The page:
Our home retains much of its original 1955 character, but some changes are inevitable in 60 years. Case in point, our master bath. Here’s how it looked when we’d just moved in. The countertop, faucet, lighting and cabinet are all updates, made over the years.
The vanity is original, but it’s been sprayed with white latex paint –a fate suffered by many of our surfaces. For comparison, here’s how the room looked originally. This pic is from the July 1955 issue of House & Home, picked up on eBay (more on that in a future post).
Despite the grainy photo, somehow it looks more ‘modern’ to me. We won’t be faithfully recreating this look, but there’s one thing we’ll definitely add back in –this cabinet, kindly donated to us by neighbors, who had removed it from their own bathroom.
I can’t quite believe we got this for free. I think they were just pleased to see it go to a good home. A check inside the cabinet door reveals a manufacturer label –Miami Carey, of Middletown, Ohio (at last, the title of this post begins to make sense).
A quick search turned up a 1955 Miami Carey brochure, on Retro Renovation. It features this very model, the Custom Ensemble, boasting “storage space equal to that of the largest medicine cabinet” and a “sparkling chromium framed…neat three-way mirror” –nice.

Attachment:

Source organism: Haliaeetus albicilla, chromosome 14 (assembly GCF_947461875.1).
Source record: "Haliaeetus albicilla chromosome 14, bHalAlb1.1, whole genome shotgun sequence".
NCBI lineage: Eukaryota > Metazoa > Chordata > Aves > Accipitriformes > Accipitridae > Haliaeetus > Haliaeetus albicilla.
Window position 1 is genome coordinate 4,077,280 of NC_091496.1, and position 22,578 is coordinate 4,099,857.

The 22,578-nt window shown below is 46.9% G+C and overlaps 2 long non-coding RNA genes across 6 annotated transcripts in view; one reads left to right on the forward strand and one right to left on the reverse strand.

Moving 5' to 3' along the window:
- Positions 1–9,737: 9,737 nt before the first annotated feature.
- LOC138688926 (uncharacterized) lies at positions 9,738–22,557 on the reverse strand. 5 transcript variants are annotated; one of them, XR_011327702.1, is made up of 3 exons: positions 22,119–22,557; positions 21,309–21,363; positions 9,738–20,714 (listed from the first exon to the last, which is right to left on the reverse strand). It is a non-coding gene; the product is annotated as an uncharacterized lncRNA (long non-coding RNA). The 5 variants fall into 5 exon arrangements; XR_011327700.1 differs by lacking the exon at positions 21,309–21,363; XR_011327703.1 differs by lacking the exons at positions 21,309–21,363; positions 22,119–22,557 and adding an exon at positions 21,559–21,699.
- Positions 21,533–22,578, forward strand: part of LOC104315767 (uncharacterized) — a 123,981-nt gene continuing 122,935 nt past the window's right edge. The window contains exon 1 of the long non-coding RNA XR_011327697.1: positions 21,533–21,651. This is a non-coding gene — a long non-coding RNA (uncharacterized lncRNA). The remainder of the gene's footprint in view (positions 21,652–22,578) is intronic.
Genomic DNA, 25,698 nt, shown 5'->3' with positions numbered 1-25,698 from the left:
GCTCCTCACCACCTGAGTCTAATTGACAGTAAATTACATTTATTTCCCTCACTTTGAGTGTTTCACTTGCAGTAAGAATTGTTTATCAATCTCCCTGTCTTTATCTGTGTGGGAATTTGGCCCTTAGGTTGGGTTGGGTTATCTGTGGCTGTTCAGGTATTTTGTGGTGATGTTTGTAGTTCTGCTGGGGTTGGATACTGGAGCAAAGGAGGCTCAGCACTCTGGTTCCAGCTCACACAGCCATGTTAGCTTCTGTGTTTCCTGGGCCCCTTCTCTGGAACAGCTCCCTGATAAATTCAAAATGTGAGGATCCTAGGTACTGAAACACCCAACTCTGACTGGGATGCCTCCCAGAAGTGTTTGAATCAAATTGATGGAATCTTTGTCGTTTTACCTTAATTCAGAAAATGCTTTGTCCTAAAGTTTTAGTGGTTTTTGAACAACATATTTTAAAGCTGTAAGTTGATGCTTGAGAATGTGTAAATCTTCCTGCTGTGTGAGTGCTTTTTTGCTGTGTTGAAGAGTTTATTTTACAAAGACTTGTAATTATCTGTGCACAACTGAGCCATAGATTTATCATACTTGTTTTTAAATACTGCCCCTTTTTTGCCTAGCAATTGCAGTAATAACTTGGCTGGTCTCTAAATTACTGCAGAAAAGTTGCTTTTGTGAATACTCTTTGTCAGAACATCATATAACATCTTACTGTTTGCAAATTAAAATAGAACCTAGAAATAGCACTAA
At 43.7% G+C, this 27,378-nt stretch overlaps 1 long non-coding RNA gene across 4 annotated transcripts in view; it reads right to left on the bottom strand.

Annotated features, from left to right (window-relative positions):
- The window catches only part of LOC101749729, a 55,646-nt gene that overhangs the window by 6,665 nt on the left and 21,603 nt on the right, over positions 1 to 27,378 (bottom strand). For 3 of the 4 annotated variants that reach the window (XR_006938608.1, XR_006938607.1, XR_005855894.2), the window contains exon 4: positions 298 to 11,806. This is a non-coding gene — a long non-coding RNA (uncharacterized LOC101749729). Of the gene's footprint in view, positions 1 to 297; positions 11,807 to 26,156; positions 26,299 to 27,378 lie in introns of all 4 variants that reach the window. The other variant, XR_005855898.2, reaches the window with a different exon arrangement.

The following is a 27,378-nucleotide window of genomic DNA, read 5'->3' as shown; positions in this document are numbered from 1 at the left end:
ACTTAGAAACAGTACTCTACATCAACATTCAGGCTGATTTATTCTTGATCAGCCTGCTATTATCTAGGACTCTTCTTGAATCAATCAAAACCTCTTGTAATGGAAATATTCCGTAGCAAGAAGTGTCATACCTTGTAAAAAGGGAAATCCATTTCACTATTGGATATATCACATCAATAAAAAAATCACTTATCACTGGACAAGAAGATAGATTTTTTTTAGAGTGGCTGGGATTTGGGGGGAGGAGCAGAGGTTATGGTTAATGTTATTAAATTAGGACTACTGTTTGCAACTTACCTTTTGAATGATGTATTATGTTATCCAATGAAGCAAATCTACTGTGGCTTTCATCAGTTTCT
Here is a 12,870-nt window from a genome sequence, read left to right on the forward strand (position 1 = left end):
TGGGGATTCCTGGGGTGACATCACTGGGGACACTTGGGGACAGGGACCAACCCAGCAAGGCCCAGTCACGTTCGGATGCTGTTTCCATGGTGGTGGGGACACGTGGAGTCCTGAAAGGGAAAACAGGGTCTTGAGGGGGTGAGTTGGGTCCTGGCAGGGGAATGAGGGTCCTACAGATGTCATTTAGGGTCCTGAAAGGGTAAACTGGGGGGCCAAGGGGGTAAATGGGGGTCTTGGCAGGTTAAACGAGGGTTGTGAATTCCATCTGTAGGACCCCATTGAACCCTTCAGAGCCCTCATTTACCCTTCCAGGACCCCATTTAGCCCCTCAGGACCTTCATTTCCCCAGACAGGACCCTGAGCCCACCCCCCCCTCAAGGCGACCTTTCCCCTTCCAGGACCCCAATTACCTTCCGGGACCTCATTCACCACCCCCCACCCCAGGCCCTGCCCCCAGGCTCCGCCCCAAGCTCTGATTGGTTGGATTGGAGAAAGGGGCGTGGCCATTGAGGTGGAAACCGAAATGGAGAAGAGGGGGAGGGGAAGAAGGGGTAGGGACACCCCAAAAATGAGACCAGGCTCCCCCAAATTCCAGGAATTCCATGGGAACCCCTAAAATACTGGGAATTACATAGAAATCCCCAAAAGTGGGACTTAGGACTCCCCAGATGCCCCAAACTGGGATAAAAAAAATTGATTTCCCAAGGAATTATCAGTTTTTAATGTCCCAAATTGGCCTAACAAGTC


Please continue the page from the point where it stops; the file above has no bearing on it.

Our neighbors kindly cleaned the cabinet, so it looked pretty good on arrival. There were a few stubborn marks, and some ancient rusty bits, to be expected on something of this age. I scrubbed every inch of the chrome and mirrors, and managed to restore the shine.
The ‘white’ bits (inside cabinets and in-between mirrors) were a different story –no matter how much I scrubbed, they still looked grubby. Karen wasn’t 100% on this cabinet (she prefers a more modern aesthetic) so I had to make them look like new. I got the sprayer out.
I masked-up the mirror and coated everything in white. Finally, the cabinet looked pristine, and was ready for hanging. Meanwhile, we’d ripped out the old bulky mirrored cabinet and ugly light fixture, to see what was behind. Sure enough, the cavities were there.
It feels like we are returning this cabinet to its rightful home (technically, that’s our neighbors’ home, but you get what I mean). But not just yet. We need to tackle the rest of our bathroom ‘ensemble’ (see what I did there?) before we can slot this into place.